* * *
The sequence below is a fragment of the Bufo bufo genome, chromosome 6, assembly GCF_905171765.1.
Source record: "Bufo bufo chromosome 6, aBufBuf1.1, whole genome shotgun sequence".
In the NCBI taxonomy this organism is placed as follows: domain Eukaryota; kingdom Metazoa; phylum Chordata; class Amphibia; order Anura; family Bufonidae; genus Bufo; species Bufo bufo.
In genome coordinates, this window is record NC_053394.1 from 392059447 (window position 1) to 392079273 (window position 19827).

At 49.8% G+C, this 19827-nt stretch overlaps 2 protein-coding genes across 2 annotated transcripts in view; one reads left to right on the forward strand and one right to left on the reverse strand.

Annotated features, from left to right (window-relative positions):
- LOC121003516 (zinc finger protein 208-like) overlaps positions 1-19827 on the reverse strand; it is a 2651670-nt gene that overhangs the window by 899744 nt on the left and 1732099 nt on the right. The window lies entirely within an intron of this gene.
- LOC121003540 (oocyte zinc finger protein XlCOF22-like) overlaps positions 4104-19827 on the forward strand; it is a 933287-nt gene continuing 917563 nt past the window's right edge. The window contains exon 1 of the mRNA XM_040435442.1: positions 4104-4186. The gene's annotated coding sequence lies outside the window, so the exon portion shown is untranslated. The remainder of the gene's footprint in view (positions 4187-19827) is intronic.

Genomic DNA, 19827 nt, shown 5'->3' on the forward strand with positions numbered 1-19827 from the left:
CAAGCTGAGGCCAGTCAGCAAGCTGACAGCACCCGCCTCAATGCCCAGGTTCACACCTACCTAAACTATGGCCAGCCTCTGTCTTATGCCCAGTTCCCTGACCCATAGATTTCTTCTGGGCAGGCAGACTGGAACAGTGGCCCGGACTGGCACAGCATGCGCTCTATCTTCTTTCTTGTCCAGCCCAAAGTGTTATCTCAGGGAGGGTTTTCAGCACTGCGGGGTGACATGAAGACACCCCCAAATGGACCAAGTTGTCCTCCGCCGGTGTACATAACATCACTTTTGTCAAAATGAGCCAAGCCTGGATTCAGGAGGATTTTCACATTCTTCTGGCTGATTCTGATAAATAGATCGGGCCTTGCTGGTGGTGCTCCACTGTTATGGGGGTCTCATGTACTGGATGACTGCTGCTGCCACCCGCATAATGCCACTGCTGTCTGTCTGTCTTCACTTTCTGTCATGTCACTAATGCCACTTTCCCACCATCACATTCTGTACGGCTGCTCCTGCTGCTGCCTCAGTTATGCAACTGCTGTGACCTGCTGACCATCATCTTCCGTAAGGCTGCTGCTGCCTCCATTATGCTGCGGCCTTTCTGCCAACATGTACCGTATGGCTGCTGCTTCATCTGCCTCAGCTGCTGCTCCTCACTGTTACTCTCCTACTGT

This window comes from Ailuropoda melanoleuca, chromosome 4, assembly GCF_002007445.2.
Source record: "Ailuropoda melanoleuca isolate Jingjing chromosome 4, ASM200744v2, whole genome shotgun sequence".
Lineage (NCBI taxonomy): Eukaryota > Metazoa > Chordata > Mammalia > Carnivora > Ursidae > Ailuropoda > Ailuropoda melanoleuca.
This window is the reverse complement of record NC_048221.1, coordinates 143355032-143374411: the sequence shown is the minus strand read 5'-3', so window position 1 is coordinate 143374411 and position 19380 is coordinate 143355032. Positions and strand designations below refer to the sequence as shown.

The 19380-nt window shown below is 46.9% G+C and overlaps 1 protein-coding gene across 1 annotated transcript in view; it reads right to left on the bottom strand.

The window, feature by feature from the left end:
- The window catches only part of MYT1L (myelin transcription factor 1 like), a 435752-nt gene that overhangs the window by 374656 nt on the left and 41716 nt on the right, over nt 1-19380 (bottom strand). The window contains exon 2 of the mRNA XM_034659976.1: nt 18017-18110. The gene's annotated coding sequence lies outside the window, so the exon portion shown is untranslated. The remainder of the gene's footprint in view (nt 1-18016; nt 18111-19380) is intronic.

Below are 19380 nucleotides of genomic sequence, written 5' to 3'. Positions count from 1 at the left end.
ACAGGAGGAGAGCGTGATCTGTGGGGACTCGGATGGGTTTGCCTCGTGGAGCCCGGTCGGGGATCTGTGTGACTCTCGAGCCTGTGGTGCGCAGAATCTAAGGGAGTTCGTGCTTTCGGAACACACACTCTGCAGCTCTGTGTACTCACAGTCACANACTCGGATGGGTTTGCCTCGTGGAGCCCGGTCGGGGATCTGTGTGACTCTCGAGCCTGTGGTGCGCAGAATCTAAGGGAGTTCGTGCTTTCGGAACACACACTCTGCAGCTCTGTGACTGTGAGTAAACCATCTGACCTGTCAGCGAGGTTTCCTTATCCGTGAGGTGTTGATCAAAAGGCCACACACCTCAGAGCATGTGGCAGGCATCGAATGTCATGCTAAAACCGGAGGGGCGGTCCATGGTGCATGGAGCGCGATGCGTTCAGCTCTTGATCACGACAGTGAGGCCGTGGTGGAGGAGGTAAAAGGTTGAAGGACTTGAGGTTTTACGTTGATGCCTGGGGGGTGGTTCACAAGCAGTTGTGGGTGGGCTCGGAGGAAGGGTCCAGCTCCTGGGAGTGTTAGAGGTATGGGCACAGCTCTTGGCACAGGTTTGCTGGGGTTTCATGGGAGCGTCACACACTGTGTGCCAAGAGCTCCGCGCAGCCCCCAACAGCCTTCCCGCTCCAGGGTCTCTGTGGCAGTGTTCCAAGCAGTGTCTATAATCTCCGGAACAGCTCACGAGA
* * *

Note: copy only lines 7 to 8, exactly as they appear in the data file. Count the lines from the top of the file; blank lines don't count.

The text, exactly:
- LOC121003516 (zinc finger protein 208-like) overlaps positions 1-19827 on the reverse strand; it is a 2651670-nt gene that overhangs the window by 899744 nt on the left and 1732099 nt on the right. The window lies entirely within an intron of this gene.
- LOC121003540 (oocyte zinc finger protein XlCOF22-like) overlaps positions 4104-19827 on the forward strand; it is a 933287-nt gene continuing 917563 nt past the window's right edge. The window contains exon 1 of the mRNA XM_040435442.1: positions 4104-4186. The gene's annotated coding sequence lies outside the window, so the exon portion shown is untranslated. The remainder of the gene's footprint in view (positions 4187-19827) is intronic.